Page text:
David is right about naming not mattering and his approach would normally be fine but it requires more planning than "hook it up to anything" if you want to it to be reversible. Since the connector is already reversible I HIGHLY suggest making the effort to keep it that way, you'll have a lot of headaches plugging it in the wrong way if you don't.

Offline shaymdev

  • Thread Starter
  • Posts: 56
  • Location: SLC, UT
Re: Shergo v1.0 - Designing and building my first custom keyboard
« Reply #15 on: Sat, 11 July 2015, 17:57:44 »


This means that we have 10 rotationally symmetric pins, exactly what you need. Now just attach the 8 rotationally symmetric pairs to each other, then all of them + GND and Vbus to the controller or matrix.

Since the connector is already reversible I HIGHLY suggest making the effort to keep it that way, you'll have a lot of headaches plugging it in the wrong way if you don't.
Thanks for the reply, I was hoping to be able to not have to do a 5x5 but I think I agree with you that is totally worth it in order to keep the connector flippable.  I'll let you know how it goes. I'm also planning on using one of these usb c boards for the connection between the teensy and computer do I'll have to come back to the spec and make sure I implement the usb 2.0 correctly... But I think that one is fairly easy.

Offline shaymdev

  • Thread Starter
  • Posts: 56
  • Location: SLC, UT
Re: Shergo v1.0 - Designing and building my first custom keyboard
« Reply #16 on: Sat, 11 July 2015, 18:07:54 »


P.S. https://geekhack.org/index.php?topic=73470.0

Great idea! I was just thinking today about how I was gonna handle the tilt/tent angle of my board!

Offline shaymdev

  • Thread Starter
  • Posts: 56
  • Location: SLC, UT
Re: Shergo v1.0 - Designing and building my first custom keyboard
« Reply #17 on: Mon, 13 July 2015, 22:52:53 »


The pinout we can use now looks like this:

Code: [Select]
GND  TX1+ TX1- Vbus CC1   D+   D-  SBU1 ████ RX2- RX2+ ███
 |    |    |    |    |    |    |    |    |    |    |    |
=+====+====+====+====+====+====+====+====+====+====+====+=
 |    |    |    |    |    |    |    |    |    |    |    |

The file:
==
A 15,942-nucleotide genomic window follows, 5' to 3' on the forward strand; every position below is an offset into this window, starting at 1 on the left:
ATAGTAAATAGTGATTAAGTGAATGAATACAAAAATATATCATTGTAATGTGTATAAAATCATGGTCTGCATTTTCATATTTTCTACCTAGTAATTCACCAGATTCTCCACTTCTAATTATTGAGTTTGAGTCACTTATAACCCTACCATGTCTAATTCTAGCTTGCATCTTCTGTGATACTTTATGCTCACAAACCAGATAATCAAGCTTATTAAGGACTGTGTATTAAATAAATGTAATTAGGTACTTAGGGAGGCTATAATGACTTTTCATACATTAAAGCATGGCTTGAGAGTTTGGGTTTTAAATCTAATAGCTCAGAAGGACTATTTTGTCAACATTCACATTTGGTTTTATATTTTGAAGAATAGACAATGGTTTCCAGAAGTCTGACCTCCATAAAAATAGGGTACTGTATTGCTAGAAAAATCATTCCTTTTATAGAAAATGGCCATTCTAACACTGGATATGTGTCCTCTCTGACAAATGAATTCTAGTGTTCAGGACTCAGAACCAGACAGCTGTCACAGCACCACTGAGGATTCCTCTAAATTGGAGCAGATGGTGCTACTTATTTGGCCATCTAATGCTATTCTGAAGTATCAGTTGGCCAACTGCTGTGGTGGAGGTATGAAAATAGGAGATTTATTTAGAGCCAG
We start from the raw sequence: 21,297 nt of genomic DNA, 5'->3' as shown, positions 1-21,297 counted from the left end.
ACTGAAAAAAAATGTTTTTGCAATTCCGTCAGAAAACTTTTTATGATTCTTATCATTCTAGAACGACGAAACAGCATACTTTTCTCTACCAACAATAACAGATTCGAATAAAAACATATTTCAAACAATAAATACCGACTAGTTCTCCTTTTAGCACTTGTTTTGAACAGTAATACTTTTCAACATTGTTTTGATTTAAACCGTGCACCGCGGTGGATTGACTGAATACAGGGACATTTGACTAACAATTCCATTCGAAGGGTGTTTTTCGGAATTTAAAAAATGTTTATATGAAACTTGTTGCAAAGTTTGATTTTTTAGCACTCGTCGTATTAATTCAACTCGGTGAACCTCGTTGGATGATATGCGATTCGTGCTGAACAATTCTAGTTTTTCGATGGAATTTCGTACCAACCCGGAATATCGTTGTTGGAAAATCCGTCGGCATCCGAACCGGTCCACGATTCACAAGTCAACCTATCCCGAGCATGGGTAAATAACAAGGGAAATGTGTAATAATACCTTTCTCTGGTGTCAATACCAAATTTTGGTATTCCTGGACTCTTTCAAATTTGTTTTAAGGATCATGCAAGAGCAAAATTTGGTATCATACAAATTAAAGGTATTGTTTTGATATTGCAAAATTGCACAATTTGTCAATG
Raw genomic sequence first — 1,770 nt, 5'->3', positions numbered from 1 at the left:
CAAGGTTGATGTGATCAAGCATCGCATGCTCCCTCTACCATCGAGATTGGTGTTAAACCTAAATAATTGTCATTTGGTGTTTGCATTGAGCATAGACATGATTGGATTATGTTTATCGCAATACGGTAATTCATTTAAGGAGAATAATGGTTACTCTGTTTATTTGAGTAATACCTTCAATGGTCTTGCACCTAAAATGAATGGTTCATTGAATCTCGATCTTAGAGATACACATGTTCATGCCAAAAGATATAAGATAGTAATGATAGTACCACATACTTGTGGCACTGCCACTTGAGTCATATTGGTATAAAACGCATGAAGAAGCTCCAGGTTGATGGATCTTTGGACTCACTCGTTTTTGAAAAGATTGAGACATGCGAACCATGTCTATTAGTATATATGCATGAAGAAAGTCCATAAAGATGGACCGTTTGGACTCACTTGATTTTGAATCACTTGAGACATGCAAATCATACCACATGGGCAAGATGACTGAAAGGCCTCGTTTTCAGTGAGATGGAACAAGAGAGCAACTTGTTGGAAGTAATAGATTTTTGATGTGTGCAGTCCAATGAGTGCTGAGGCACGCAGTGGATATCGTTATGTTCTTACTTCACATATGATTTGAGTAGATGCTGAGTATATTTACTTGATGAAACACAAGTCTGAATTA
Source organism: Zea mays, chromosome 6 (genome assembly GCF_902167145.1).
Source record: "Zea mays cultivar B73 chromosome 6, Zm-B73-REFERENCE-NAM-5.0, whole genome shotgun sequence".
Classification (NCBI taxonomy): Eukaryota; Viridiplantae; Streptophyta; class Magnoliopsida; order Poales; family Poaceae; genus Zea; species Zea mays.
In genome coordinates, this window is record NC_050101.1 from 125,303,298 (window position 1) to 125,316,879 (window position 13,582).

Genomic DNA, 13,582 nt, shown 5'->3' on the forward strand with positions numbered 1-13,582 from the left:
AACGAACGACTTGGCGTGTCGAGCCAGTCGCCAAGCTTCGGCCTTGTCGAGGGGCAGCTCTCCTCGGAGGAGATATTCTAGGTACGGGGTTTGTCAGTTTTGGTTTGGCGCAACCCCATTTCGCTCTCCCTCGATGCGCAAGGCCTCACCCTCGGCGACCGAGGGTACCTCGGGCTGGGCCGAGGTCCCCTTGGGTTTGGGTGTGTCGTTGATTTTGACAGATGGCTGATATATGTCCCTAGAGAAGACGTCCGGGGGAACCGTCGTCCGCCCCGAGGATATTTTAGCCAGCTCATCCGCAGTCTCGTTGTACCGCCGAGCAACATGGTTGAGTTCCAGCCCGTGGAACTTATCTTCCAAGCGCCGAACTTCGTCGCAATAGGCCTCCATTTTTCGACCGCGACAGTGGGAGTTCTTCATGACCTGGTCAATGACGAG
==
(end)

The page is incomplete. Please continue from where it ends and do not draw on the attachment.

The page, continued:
███  RX1+ RX1- ████ SBU2  D-   D+  CC2  Vbus TX2- TX2+ GND

This means that we have 10 rotationally symmetric pins, exactly what you need. Now just attach the 8 rotationally symmetric pairs to each other, then all of them + GND and Vbus to the controller or matrix.

So I was just trying to test the usb c idea some more... I think I might have run into another issue. I could be wrong (first time? I think not!) but my cable might not have all the wires in it. I connected each end to one of my little receptacle breakouts. I was trying to test continuity and I could get pad 11 light the led when touching pad 2. And again for 10 and 3 and again for 8 and 8, and again for VCC and VCC and again for GND and GND. But that was it. 5 6 and 7 didn't ever seem to light up no matter the combination.

Does this sound reasonable and once again I've misunderstood something crucial? Or should I be able to get them to connect from one end of the cable to the other?

Any thoughts?

Offline squishygnomes

  • Posts: 14
Re: Shergo v1.0 - Designing and building my first custom keyboard
« Reply #18 on: Tue, 14 July 2015, 06:18:29 »
USC C cables can still be fully featured with only 15 wires or fewer for legacy or USB 2.0 so it's very possible you are missing some wires.

I plan to make my own cables so I haven't put much thought into how a premade cable would work. Unless you want to go read the USB C spec I'd suggest just asking fasttech about how the cable is wired up and going from there.

If it is not possible to use the premade cables male breakout boards and casings were only 50c each anyway.

Offline shaymdev

  • Thread Starter
  • Posts: 56
  • Location: SLC, UT
Re: Shergo v1.0 - Designing and building my first custom keyboard
« Reply #19 on: Tue, 14 July 2015, 10:15:57 »
USC C cables can still be fully featured with only 15 wires or fewer for legacy or USB 2.0 so it's very possible you are missing some wires.

I plan to make my own cables so I haven't put much thought into how a premade cable would work. Unless you want to go read the USB C spec I'd suggest just asking fasttech about how the cable is wired up and going from there.

If it is not possible to use the premade cables male breakout boards and casings were only 50c each anyway.

Where did you get male breakouts and casings? Do you think you'll be able to hand solder that many wires in such a small space (assuming they're small, otherwise your cable will be huge)?

My other option I guess is to look into detecting the orientation of the cable...but I don't know how I'll go about doing that.

Offline squishygnomes

  • Posts: 14
Re: Shergo v1.0 - Designing and building my first custom keyboard
« Reply #20 on: Tue, 14 July 2015, 10:32:47 »